Mourners packed the chapel Sunday at the funeral of Destinee Virgin, an 18-year-old who reportedly was running away from her ex-boyfriend amid midtown Columbus traffic when she was fatally shot.
Virgin, a 2018 Carver High School graduate, was shot to death Sept. 22. Her ex-boyfriend, Markel Ervin, 17, was arrested and charged with murder. He was out on bond after allegedly kidnapping her April 25. One condition of his bond was that he stay away from Virgin.
Some family members dressed in all white. Some friends wore “Long Live Destinee” T-shirts.
One mourner was so overcome with grief, she wailed “No!” after viewing the open casket in the standing-room-only chapel. The overflow crowd spilled into the hallways of Progressive Funeral Home.
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According to her obituary, Destinee was born Aug. 23, 2000, at Fort Benning. While attending Carver, she excelled at track and field and was a member of the JROTC program. Since graduating from Carver this year, she was attending a training program at the First Step Health Agency in Columbus to become a medical assistant. She hoped to become a pediatrician and also planned to join the U.S. Air Force.
“She loved people,” Brother Edwin Harris, who led the service, told the mourners. “She loved children.”
Then he posed the prevailing question: “Why are we here today?”
And he offered three reasons by citing Bible passages:
▪ “We know that we originate from God … but the whole world is lying in the power of the wicked.” -- 1 John 5:19.
▪ “But know this, that in the last days, critical times hard to deal with will be here.” – 2 Timothy 3.
▪ “Therefore, just as sin entered the world through one man, and death through sin, so death took all men because all sinned.” – Romans 5:12.
Harris said, “God made us in a way that we were never to die. But yet, because of our first parents disobeying God, we find ourselves in this situation. But that does not leave us without hope. That doesn’t leave Destinee without hope.”
He referred to the Regina Belle lyric — “If I could, I would protect you” — sung at the funeral by soloist Tracey Chrispin.
“All of you who are parents most likely feel that way, that you would protect your children,” Harris said. “The beautiful thing about it is, that when Adam disobeyed, almighty God Jehovah did not let him stop His purpose. He was not going to be defeated by a physical creature.”
God wants a world, Harris said, “with no more death, no more pain, no more tears.”
The Bible has the solutions to the problems we face, Harris said, to make a good name with God. He urged the mourners to comfort the family and “let them know that very soon there’s going to be permanent relief.”
Harris concluded, “The times in which we live are going to continue to deteriorate, but we will continue to draw strength in our love for God and our love for one another.”
During the repast at the Columbus Firefighters Association headquarters, Destinee’s maternal grandmother, Felisha Virgin, spoke for the family when she told the Ledger-Enquirer, “The family is understandably still grieving right now. We are so touched, though, by the love and support that we received from everyone in the community. There have been so many people that have reached out to us, and we want to thank everyone.”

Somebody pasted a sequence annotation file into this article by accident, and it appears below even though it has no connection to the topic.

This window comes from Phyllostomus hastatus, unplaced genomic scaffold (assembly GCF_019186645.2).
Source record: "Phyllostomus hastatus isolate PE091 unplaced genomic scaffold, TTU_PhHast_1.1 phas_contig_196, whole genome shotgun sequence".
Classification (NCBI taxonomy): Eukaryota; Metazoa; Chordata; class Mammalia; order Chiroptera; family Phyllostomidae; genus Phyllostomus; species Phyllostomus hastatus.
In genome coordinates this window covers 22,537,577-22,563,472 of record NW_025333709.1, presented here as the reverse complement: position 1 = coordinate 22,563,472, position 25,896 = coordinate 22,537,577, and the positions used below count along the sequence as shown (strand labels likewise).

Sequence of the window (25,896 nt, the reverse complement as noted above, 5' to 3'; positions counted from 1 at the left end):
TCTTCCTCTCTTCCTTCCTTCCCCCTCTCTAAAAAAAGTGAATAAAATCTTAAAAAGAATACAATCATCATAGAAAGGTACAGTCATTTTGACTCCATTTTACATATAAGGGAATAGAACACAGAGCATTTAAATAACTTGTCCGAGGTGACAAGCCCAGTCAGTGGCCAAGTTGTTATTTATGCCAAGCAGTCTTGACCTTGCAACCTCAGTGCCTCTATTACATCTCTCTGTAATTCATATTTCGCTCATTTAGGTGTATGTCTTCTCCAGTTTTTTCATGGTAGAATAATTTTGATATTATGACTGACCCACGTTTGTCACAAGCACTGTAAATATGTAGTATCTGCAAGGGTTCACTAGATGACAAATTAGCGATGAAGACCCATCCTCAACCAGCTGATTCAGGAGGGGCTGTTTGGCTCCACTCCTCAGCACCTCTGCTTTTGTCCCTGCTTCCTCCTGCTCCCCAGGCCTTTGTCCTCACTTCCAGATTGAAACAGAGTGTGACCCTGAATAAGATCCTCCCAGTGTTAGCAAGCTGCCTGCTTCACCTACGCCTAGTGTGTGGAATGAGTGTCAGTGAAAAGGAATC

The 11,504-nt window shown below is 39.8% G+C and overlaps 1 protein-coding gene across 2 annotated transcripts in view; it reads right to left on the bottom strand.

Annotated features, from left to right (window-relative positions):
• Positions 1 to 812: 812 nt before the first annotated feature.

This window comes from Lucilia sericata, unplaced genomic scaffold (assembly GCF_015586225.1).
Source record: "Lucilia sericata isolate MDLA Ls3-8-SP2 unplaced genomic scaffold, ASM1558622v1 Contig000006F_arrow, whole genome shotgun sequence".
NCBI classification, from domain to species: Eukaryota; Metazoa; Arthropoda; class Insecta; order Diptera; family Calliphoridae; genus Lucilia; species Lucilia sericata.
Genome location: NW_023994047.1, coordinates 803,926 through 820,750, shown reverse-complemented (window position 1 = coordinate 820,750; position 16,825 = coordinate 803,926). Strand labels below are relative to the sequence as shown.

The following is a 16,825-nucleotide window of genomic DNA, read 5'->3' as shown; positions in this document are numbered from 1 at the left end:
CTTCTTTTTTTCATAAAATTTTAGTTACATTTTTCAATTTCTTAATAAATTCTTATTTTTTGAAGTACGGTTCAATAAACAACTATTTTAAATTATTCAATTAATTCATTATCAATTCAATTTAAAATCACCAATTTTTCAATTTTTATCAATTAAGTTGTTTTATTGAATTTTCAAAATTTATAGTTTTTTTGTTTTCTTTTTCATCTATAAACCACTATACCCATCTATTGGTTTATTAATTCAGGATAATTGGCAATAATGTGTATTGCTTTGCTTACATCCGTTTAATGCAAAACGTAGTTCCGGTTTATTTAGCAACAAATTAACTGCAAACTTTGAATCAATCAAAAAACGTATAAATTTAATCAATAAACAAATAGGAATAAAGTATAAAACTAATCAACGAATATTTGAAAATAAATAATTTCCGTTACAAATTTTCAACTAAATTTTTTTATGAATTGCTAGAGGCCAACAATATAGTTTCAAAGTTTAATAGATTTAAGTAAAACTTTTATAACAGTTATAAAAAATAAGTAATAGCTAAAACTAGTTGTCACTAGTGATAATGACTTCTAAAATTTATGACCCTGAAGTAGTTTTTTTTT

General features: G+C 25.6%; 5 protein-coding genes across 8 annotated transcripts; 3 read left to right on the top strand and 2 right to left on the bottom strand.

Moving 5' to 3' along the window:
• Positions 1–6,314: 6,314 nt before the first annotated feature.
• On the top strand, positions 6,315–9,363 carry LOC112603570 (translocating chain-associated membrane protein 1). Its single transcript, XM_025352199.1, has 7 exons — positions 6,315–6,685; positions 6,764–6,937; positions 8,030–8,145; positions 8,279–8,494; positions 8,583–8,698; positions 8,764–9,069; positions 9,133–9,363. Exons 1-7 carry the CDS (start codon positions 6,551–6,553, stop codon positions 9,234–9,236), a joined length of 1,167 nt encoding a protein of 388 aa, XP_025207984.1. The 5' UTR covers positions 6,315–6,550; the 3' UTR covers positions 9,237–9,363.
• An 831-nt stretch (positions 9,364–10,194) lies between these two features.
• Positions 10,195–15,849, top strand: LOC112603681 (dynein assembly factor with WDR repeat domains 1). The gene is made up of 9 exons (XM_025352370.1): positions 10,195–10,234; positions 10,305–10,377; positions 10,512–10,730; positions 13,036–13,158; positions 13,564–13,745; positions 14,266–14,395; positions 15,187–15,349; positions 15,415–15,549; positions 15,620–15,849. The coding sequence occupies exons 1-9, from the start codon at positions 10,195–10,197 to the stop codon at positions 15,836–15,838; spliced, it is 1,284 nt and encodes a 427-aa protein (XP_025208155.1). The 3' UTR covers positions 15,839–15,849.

In the service’s program, Destinee’s mother, Mechelle Virgin, wrote, “This is by far the most difficult thing I have ever had to do. I want my daughter to be remembered as she was, and that’s a happy, loving and beautiful young lady.”
Destinee was Mechelle’s only child.
“They were more than just mother and daughter,” Felisha said. “And that’s why it’s so devastating for her to go through this right now. What happened is terrible, but, unfortunately, it’s not unique. We have not been the only ones that have had to suffer at the hand of some type of violence, and we just want the law enforcement and everyone to be able to do their job, do it to the best of their ability, so that we can get justice in Destinee’s case.”
Destinee’s god-sister, Zykeria Ayers, was one of her classmates at Carver.
“I’m just glad my sister’s at rest,” she said. “… She ain’t got to suffer no more.”
Friends said Destinee was a smiling, humble, outgoing person, full of generosity, joy and life. She would listen to others and help them solve their problems, they said.
“She would not have us crying,” Ayers told the gathered friends at the repast. “So no more crying. . . . She wants us to stay up for her mama.”
Testimony during Ervin’s preliminary hearing last week in Columbus Recorder’s Court described the moments immediately before and after Virgin’s death.
She leaped from her eastbound Nissan Maxima at the red light on Macon Road at Rigdon Road and ran west through traffic, calling for help, trying at times to open other car doors to escape Ervin, who chased her with a gun, according to dozens of motorists who saw this, police said.
They watched horrified as Ervin caught up to her and gunned her down, firing multiple shots with a 9 mm pistol before he returned to the Nissan and sped away.
That night, Ervin ditched the car in Harris County and had a run-in with sheriff’s deputies, fleeing into the woods and prompting a search, said Columbus police Cpl. Robert Nicholas. Authorities caught him there in the morning, and recovered Virgin’s silver 2004 Nissan with its paper “tag applied for” license plate, Nicholas said.
Judge Julius Hunter found probable cause to send the murder charge to Superior Court and ordered Ervin held without bond. Defendants are entitled to a bond if a grand jury does not indict them within 90 days.
Staff writer Tim Chitwood contributed to this report.